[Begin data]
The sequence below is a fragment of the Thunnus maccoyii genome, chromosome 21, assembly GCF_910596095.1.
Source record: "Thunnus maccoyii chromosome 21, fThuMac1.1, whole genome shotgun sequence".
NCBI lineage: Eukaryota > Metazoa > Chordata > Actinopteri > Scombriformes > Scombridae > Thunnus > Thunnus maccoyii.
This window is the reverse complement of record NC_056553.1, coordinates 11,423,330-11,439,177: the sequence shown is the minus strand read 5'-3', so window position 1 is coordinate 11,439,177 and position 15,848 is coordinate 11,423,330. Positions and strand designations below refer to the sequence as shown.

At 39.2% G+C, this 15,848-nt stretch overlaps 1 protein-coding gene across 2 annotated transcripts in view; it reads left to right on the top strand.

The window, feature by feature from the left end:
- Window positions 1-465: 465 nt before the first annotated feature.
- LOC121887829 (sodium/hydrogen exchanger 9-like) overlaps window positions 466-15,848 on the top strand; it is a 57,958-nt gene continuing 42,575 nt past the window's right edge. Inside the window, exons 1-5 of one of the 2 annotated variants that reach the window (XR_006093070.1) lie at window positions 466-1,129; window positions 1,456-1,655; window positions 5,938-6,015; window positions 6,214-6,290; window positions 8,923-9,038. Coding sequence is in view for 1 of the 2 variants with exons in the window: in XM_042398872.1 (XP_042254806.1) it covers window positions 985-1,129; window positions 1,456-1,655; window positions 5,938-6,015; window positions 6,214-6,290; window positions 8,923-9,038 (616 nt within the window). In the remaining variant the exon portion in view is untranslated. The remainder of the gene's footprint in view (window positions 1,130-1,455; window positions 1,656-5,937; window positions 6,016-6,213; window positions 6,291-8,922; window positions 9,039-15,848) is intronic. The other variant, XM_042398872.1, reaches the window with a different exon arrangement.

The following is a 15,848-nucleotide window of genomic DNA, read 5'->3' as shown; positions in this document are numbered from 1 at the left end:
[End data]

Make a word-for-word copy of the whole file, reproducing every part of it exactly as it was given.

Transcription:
The sequence below is a fragment of the Thunnus maccoyii genome, chromosome 21, assembly GCF_910596095.1.
Source record: "Thunnus maccoyii chromosome 21, fThuMac1.1, whole genome shotgun sequence".
NCBI lineage: Eukaryota > Metazoa > Chordata > Actinopteri > Scombriformes > Scombridae > Thunnus > Thunnus maccoyii.
This window is the reverse complement of record NC_056553.1, coordinates 11,423,330-11,439,177: the sequence shown is the minus strand read 5'-3', so window position 1 is coordinate 11,439,177 and position 15,848 is coordinate 11,423,330. Positions and strand designations below refer to the sequence as shown.

At 39.2% G+C, this 15,848-nt stretch overlaps 1 protein-coding gene across 2 annotated transcripts in view; it reads left to right on the top strand.

The window, feature by feature from the left end:
- Window positions 1-465: 465 nt before the first annotated feature.
- LOC121887829 (sodium/hydrogen exchanger 9-like) overlaps window positions 466-15,848 on the top strand; it is a 57,958-nt gene continuing 42,575 nt past the window's right edge. Inside the window, exons 1-5 of one of the 2 annotated variants that reach the window (XR_006093070.1) lie at window positions 466-1,129; window positions 1,456-1,655; window positions 5,938-6,015; window positions 6,214-6,290; window positions 8,923-9,038. Coding sequence is in view for 1 of the 2 variants with exons in the window: in XM_042398872.1 (XP_042254806.1) it covers window positions 985-1,129; window positions 1,456-1,655; window positions 5,938-6,015; window positions 6,214-6,290; window positions 8,923-9,038 (616 nt within the window). In the remaining variant the exon portion in view is untranslated. The remainder of the gene's footprint in view (window positions 1,130-1,455; window positions 1,656-5,937; window positions 6,016-6,213; window positions 6,291-8,922; window positions 9,039-15,848) is intronic. The other variant, XM_042398872.1, reaches the window with a different exon arrangement.

The following is a 15,848-nucleotide window of genomic DNA, read 5'->3' as shown; positions in this document are numbered from 1 at the left end: